Saturday, 4 July 2015

The N. Atlantic coast : unfit for human habitation?

Summer
Somewhere out there in the murk fifty boats are competing in the Tobermory regatta, battling  a wind driven downpour and white capped waves. Indoors I have just lit the Rayburn , Mimi has given up hunting for a sleep in my chair, its July 4th. The last prolonged spell of good weather was in November 2014. Ten years ago we looked at moving to S.W. France where a farm could be bought for the price of a house in the UK.

We took the train to Tarbes, hired a car and went house / smallholding hunting.

The estate agent explained that there were basically three types available. Houses built or renovated by the French were beside a main road with stylish  d├ęcor, lots of stainless steel and impressive vegetable plots. Houses renovated by Brits had terracotta tiled floors, oak beams, wood burners and a skip load of empty wine bottles. The third category was described as, " habitable" , this meant that the former farmer occupant had recently expired and the corpse had been removed,  lots of scope for "remont" !.

Despite there being many suitable nice places we decided against moving to southern France its benign climate and promise of a rural idyll. Much of it is as remote as Kilchoan and where ever you go you need social capital, friends and neighbours you can rely on. This is difficult to acquire unless you are moving to a job, have children in school and are willing to join the village cycling club.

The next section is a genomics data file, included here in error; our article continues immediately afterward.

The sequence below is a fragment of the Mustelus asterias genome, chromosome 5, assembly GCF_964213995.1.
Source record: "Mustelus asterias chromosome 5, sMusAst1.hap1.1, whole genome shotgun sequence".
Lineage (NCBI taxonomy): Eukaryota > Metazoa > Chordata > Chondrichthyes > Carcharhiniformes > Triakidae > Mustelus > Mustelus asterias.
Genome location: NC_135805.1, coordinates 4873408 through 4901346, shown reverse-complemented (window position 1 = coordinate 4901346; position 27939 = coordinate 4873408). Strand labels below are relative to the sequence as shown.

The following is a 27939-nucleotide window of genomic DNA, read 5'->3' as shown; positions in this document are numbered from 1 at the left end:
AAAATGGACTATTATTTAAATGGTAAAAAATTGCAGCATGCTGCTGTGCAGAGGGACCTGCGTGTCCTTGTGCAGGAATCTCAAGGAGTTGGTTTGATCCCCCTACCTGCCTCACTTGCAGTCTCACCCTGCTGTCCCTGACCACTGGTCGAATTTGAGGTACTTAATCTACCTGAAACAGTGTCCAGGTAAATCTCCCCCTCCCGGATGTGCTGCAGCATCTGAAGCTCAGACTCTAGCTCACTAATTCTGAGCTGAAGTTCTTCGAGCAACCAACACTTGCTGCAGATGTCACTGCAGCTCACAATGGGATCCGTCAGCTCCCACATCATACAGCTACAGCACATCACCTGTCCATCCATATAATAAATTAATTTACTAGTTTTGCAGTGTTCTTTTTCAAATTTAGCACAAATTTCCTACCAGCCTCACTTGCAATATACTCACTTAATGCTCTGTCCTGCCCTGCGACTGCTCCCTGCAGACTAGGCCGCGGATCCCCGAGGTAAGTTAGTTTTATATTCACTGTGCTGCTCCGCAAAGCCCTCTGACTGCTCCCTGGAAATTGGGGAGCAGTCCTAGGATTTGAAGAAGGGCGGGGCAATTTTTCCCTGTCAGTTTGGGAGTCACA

Language isn't a problem, Dormouse has read Proust in French, mine largely acquired in Quebec, is passable and  mildly amusing to the natives. I do admire the place. France is the most civilised country in the world; its almost worth enlisting in the Foreign Legion to get French citizenship after five years service.

So here I am, in waterproofs most of the time on the edge of the N. Atlantic wondering sometimes, "is this fit for human habitation" after all, as a species,  we evolved in the tropics and sub-tropics, perhaps it was a mistake to move too quickly and too far from the sun.








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